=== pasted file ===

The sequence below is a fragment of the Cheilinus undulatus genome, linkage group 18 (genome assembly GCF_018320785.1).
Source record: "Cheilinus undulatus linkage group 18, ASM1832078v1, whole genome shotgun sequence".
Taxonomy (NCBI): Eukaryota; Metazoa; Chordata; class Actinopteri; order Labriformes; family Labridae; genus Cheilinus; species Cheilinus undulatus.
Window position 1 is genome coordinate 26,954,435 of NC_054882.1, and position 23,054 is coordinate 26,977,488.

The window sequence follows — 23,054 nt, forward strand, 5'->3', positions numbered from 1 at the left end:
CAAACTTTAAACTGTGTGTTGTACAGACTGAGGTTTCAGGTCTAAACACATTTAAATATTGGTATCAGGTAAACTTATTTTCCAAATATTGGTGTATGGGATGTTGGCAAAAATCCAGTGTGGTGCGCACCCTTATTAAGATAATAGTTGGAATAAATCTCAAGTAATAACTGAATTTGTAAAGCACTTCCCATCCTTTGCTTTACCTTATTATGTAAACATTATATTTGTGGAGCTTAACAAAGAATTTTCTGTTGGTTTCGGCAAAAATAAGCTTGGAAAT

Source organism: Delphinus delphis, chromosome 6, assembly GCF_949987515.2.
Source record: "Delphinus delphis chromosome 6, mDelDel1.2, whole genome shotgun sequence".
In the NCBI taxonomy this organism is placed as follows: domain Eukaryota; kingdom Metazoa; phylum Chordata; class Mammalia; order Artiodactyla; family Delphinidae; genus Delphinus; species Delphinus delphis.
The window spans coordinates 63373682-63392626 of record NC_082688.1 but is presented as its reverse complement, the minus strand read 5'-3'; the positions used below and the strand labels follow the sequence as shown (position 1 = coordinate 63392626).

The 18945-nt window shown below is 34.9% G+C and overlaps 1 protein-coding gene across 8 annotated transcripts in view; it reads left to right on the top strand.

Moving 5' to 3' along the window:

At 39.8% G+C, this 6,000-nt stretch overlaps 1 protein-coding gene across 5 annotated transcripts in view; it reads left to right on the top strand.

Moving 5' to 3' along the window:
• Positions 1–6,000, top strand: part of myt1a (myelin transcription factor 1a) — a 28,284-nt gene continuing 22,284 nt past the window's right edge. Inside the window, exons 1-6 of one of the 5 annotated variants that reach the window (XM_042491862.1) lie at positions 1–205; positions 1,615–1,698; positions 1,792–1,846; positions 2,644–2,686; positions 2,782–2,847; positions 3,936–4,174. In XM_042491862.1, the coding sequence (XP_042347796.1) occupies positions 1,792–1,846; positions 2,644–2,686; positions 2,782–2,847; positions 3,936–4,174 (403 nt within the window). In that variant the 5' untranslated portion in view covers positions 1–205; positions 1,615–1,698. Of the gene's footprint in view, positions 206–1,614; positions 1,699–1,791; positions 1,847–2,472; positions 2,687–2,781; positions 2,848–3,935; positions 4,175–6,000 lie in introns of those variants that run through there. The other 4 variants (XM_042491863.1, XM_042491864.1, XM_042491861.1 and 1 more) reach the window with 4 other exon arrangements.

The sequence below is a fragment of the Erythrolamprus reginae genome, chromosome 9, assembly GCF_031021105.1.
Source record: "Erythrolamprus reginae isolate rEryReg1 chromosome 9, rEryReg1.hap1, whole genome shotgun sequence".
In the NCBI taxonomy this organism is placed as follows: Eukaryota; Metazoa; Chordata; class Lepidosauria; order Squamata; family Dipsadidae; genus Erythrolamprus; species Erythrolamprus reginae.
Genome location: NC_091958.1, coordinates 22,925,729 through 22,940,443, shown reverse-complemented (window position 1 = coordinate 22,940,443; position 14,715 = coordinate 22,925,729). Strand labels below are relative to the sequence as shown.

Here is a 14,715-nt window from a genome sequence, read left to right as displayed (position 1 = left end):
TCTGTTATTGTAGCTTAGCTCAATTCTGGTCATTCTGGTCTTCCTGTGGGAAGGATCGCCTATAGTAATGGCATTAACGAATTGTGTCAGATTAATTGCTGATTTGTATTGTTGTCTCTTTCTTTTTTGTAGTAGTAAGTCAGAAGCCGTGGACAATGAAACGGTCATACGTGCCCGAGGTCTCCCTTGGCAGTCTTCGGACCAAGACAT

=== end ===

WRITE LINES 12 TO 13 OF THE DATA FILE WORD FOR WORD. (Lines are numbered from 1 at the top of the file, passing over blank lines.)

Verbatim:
Moving 5' to 3' along the window:

At 39.8% G+C, this 6,000-nt stretch overlaps 1 protein-coding gene across 5 annotated transcripts in view; it reads left to right on the top strand.